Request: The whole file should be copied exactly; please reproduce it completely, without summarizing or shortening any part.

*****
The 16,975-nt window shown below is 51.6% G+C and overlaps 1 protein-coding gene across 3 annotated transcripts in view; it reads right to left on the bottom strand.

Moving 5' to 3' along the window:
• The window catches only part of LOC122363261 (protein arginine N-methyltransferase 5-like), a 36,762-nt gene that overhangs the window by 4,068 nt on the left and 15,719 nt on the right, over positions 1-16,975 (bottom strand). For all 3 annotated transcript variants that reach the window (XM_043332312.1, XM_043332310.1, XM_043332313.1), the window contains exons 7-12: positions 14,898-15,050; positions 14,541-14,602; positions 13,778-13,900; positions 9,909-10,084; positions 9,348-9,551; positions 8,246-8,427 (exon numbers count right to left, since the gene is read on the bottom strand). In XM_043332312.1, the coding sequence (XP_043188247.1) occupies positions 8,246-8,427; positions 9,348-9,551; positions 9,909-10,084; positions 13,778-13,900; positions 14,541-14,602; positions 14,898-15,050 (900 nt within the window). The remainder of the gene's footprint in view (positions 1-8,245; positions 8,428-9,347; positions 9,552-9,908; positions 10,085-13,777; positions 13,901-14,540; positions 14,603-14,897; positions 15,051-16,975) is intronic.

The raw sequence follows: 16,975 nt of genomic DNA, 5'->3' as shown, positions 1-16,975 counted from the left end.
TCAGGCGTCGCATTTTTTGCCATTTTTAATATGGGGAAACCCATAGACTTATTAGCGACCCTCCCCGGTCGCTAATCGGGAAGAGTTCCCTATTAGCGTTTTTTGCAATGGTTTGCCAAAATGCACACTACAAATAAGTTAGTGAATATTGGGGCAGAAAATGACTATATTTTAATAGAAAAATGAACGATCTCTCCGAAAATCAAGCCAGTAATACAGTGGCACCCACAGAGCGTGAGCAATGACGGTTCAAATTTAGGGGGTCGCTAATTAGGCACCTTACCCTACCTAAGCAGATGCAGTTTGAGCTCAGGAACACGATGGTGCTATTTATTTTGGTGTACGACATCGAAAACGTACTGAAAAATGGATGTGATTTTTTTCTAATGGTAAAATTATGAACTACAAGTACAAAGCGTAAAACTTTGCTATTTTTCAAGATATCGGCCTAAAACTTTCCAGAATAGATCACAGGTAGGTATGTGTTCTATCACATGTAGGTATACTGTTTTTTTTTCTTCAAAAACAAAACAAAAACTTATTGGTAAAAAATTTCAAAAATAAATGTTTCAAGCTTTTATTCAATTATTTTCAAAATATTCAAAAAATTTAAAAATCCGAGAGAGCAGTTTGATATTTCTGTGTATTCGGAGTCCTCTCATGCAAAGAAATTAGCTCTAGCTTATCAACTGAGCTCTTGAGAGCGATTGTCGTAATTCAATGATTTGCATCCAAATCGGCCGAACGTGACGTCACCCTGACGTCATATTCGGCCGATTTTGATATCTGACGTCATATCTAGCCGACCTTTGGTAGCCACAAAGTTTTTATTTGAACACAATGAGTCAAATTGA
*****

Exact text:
The 16,975-nt window shown below is 51.6% G+C and overlaps 1 protein-coding gene across 3 annotated transcripts in view; it reads right to left on the bottom strand.

Moving 5' to 3' along the window:
• The window catches only part of LOC122363261 (protein arginine N-methyltransferase 5-like), a 36,762-nt gene that overhangs the window by 4,068 nt on the left and 15,719 nt on the right, over positions 1-16,975 (bottom strand). For all 3 annotated transcript variants that reach the window (XM_043332312.1, XM_043332310.1, XM_043332313.1), the window contains exons 7-12: positions 14,898-15,050; positions 14,541-14,602; positions 13,778-13,900; positions 9,909-10,084; positions 9,348-9,551; positions 8,246-8,427 (exon numbers count right to left, since the gene is read on the bottom strand). In XM_043332312.1, the coding sequence (XP_043188247.1) occupies positions 8,246-8,427; positions 9,348-9,551; positions 9,909-10,084; positions 13,778-13,900; positions 14,541-14,602; positions 14,898-15,050 (900 nt within the window). The remainder of the gene's footprint in view (positions 1-8,245; positions 8,428-9,347; positions 9,552-9,908; positions 10,085-13,777; positions 13,901-14,540; positions 14,603-14,897; positions 15,051-16,975) is intronic.

The raw sequence follows: 16,975 nt of genomic DNA, 5'->3' as shown, positions 1-16,975 counted from the left end.
TCAGGCGTCGCATTTTTTGCCATTTTTAATATGGGGAAACCCATAGACTTATTAGCGACCCTCCCCGGTCGCTAATCGGGAAGAGTTCCCTATTAGCGTTTTTTGCAATGGTTTGCCAAAATGCACACTACAAATAAGTTAGTGAATATTGGGGCAGAAAATGACTATATTTTAATAGAAAAATGAACGATCTCTCCGAAAATCAAGCCAGTAATACAGTGGCACCCACAGAGCGTGAGCAATGACGGTTCAAATTTAGGGGGTCGCTAATTAGGCACCTTACCCTACCTAAGCAGATGCAGTTTGAGCTCAGGAACACGATGGTGCTATTTATTTTGGTGTACGACATCGAAAACGTACTGAAAAATGGATGTGATTTTTTTCTAATGGTAAAATTATGAACTACAAGTACAAAGCGTAAAACTTTGCTATTTTTCAAGATATCGGCCTAAAACTTTCCAGAATAGATCACAGGTAGGTATGTGTTCTATCACATGTAGGTATACTGTTTTTTTTTCTTCAAAAACAAAACAAAAACTTATTGGTAAAAAATTTCAAAAATAAATGTTTCAAGCTTTTATTCAATTATTTTCAAAATATTCAAAAAATTTAAAAATCCGAGAGAGCAGTTTGATATTTCTGTGTATTCGGAGTCCTCTCATGCAAAGAAATTAGCTCTAGCTTATCAACTGAGCTCTTGAGAGCGATTGTCGTAATTCAATGATTTGCATCCAAATCGGCCGAACGTGACGTCACCCTGACGTCATATTCGGCCGATTTTGATATCTGACGTCATATCTAGCCGACCTTTGGTAGCCACAAAGTTTTTATTTGAACACAATGAGTCAAATTGA